chimneys" were instituted.

On the 20th of this month, in the year 1814, Samuel Marsden landed
in New Zealand - a missionary anniversary worth recalling.

[Illustration: W. E. GLADSTONE

Photo: Samuel Walker.


Photo: Hughes-Mullins, Ryde. I.W.


[Illustration: The Limits of Human Genius]

The Limits of Human Genius

_Pulpit at Gloucester Cathedral._

A Sermon Preached by the Very Rev. H. Donald M. Spence, D.D., Dean
of Gloucester, at the Opening Service of the September (1898)
Meeting of the Three-Choirs Festival in Gloucester Cathedral.

"As for Wisdom, what she is, and how she came up, I will tell
you, and will not hide mysteries from you, but will seek her
out from the beginning of her nativity, and bring the knowledge
of her into Light, and will not pass over Truth."

The surroundings of a custodian of a mediæval cathedral, beautiful
though they are, at the same time are unutterably pathetic. They
tell him, do the pages of the old solemn Book of Stone he is never
weary of turning over and of pondering upon, that the genius of
man has its limits, which it may never pass; that the story of
human progress to higher and ever higher levels is often a delusive
one; that in past ages his forefathers were perhaps as noble and
chivalrous - aye, nobler, more chivalrous than the men of his own
generation - that their imagination was more brilliant and their
hands more cunning; that if in some respects progress is visible, in
others the movement is retrograde.

Again, a great mediæval cathedral like our own glorious Gloucester,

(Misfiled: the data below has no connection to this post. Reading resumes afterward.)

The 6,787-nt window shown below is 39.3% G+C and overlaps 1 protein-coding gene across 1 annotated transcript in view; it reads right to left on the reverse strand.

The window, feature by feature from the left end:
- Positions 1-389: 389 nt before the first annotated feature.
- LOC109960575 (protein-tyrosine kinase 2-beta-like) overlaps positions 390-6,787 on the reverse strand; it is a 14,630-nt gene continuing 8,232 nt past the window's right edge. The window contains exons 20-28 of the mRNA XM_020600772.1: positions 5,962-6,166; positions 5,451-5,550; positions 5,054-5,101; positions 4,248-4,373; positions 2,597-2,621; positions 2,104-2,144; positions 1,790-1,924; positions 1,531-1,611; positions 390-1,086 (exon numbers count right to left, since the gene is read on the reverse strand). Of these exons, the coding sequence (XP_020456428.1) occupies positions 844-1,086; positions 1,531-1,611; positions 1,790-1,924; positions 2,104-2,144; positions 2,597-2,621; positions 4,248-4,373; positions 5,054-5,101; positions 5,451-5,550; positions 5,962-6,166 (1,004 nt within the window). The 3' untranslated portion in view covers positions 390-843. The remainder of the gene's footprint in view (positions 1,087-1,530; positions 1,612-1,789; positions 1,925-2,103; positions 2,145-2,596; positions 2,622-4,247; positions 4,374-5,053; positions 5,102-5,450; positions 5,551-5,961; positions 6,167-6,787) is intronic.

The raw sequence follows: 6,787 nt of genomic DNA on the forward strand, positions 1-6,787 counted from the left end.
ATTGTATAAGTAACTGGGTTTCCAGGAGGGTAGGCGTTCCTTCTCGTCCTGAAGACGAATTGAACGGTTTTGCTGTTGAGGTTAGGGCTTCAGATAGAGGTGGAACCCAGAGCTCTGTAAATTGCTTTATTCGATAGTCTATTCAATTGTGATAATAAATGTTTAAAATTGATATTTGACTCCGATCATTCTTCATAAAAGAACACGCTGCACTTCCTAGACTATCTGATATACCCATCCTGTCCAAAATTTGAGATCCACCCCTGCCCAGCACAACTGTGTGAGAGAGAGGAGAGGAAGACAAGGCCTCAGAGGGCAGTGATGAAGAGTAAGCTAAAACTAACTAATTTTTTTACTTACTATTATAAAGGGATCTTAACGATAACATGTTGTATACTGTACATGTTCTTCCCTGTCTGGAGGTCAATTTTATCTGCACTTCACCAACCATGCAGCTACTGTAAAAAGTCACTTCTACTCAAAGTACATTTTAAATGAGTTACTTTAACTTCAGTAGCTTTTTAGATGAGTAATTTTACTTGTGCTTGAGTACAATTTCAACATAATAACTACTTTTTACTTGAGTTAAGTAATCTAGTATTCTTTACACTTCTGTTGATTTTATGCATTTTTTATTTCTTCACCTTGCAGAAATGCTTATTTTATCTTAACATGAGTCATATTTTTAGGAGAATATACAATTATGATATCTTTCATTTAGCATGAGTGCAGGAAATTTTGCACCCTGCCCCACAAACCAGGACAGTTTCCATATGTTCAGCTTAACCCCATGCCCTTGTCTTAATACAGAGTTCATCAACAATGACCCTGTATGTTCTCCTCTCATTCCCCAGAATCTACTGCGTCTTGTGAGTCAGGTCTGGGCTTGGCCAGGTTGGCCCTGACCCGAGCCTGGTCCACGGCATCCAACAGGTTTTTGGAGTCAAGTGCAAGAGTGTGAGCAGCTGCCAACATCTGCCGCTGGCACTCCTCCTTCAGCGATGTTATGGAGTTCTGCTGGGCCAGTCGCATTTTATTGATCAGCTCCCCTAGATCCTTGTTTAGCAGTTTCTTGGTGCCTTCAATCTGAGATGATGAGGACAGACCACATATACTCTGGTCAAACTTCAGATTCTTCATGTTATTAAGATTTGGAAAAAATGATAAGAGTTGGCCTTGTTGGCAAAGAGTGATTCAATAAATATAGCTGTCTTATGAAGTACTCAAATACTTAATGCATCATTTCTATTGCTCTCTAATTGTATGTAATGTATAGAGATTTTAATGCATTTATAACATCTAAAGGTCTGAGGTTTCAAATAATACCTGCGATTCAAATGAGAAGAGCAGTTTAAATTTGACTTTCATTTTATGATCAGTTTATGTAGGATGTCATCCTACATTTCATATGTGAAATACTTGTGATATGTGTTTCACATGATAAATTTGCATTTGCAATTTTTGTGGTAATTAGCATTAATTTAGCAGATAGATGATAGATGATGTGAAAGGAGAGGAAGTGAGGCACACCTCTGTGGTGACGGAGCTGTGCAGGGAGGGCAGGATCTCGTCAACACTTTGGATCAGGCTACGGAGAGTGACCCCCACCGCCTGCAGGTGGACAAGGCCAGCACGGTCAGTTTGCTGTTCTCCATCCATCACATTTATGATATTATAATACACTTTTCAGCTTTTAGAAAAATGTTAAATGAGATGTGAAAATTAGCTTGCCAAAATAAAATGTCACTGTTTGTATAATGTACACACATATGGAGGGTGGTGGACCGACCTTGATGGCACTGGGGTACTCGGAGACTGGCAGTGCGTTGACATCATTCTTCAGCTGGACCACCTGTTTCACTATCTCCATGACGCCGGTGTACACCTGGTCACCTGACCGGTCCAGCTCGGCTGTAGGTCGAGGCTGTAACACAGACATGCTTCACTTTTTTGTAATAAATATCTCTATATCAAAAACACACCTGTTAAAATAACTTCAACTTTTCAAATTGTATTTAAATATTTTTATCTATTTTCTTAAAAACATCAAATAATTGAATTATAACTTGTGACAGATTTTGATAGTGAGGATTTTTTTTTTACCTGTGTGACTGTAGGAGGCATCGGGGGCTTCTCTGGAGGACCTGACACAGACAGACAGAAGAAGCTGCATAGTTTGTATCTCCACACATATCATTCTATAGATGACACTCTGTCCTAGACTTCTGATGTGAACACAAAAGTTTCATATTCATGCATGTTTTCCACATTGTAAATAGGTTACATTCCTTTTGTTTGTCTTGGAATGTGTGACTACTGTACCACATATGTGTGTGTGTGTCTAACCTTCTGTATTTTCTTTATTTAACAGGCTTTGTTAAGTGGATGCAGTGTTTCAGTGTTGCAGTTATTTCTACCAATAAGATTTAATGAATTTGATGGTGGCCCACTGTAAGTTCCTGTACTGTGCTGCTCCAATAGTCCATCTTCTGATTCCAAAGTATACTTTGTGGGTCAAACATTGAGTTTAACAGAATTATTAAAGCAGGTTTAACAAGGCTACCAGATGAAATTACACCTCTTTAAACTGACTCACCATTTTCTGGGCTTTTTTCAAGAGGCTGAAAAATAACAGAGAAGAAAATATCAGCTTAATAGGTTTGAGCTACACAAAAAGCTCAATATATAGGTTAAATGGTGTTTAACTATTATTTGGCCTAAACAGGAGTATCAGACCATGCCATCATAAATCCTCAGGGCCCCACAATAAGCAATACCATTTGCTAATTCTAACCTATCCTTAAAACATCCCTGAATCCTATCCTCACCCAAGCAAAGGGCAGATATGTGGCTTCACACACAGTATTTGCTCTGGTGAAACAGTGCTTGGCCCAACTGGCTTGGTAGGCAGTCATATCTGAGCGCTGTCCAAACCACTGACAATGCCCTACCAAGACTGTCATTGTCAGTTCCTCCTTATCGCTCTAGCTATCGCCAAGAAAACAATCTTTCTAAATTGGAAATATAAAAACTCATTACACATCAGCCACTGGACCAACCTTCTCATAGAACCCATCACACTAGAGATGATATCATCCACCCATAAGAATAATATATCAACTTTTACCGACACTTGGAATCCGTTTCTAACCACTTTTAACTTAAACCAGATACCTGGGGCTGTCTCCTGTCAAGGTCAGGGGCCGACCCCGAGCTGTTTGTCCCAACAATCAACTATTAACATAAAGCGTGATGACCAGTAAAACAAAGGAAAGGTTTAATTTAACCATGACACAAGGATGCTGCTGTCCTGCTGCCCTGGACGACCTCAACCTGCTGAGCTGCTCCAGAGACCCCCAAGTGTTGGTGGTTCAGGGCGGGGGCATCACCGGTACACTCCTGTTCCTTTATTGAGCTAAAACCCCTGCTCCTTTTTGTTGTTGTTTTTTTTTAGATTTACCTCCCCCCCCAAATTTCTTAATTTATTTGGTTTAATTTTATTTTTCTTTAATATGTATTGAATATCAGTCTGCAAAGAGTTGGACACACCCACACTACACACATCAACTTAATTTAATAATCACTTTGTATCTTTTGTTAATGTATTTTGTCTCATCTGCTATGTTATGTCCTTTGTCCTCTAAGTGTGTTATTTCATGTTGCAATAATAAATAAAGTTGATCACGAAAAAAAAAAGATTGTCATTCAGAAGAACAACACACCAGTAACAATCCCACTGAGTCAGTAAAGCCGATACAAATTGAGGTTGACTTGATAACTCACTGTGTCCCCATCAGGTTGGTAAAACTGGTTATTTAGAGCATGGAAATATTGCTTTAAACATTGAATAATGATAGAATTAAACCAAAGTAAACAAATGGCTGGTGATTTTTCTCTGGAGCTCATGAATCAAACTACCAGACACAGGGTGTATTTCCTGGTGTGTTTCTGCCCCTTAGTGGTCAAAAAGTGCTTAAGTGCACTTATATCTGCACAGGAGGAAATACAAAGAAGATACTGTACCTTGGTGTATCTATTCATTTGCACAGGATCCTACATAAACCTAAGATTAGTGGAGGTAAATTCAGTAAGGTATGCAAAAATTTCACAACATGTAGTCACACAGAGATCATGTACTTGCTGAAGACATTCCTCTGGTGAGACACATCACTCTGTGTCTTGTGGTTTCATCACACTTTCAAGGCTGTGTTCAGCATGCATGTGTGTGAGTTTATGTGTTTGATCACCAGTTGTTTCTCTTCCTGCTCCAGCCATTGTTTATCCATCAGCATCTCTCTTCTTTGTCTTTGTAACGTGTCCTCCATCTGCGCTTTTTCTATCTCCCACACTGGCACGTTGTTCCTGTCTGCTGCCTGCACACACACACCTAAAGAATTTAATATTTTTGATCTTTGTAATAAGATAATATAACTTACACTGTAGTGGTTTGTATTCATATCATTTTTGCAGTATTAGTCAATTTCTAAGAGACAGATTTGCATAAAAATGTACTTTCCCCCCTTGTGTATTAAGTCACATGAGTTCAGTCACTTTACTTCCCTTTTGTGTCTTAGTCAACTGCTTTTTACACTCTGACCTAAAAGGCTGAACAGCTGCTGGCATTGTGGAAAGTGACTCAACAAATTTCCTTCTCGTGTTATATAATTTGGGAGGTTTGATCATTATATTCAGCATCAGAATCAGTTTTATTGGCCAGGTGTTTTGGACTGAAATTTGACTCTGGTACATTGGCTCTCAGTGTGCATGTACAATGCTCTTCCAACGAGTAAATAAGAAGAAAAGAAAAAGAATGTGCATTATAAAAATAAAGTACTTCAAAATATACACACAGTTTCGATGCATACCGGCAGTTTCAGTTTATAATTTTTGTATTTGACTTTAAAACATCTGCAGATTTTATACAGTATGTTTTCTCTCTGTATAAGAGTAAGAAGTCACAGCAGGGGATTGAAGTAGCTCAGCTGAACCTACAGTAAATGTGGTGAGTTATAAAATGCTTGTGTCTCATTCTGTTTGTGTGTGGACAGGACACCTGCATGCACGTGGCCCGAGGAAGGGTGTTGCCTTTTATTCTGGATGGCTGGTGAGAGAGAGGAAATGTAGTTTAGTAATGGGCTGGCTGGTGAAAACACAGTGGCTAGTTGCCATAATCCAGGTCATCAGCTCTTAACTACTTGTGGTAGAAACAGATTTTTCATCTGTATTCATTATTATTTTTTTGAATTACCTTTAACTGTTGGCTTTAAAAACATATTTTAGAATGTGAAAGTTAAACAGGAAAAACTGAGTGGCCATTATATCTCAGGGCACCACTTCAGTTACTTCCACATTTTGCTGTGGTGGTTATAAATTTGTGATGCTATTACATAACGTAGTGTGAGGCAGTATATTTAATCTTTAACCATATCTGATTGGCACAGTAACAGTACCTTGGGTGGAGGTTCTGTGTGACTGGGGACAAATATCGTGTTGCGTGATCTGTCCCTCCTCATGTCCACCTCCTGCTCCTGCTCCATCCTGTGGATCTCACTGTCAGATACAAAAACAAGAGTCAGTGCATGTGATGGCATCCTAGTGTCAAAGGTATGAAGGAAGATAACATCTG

inimitable in its fadeless beauty and matchless strength, surely
deals a very heavy blow to human pride, and it teaches humility to
the most competent and ablest of our number, for it is a conception
belonging to a past age. A great gathering, however, like the
present, numbering some six or seven thousand persons, is for varied
reasons an inspiring one and bids us be trustful - even hopeful.

Dwell we a brief while first on our surroundings. Of all works
devised by human ingenuity and carried on by human skill, the
triumphs of architecture are among the most enduring, afford the
most genuine and purest delight to the greater number of men and
women, are confessedly the most attractive, perhaps the most
instructive, as they are among the most enduring of human creations.
The glories of Luxor and Karnak, which for several thousand years
have been mirrored in the grey-green Nile; the white and gleaming
shrines of Athens the bright and happy, the mighty ruins of Eternal
Rome, are splendid instances.

But perhaps the conspicuous examples of this architecture, the
most loved of human arts and crafts, are, after all, the mediæval
cathedrals. The first object of interest for the modern traveller in
search of health or rest is a cathedral. All sorts and conditions
of men find delight in its contemplation. The delight, of course,
is varied, but the strange and witching beauty appeals to them all.
This appeal to the higher and devotional side of our nature speaks
to every soul, to the unlearned as to the learned, to the mill-hand
as to the scholar. The wanderer from the New World beyond the seas
at once seeks them out, conscious that in them he will find a
beauty and a joy such as he will never see or feel outside their
charmed walls.

I have said that to the custodian of such a cathedral the
surroundings are, if not sad, at least pathetic, for these
magnificent and loved creations of human genius belong to a somewhat
remote past, and, as far as these exquisite buildings are concerned,
save for purposes of necessary repair - repair simply to arrest the
ravages of time - for nearly four hundred years the clink of trowel
and pickaxe has been hushed.

It is scarcely an exaggerated statement which speaks of
architecture, in its noblest sense, as a lost art. Very significant
are the words of one of the greatest of modern architects, who,
after dwelling on the decadence of his loved art, tells us how "It
is a somewhat saddening reflection - but there is no escaping from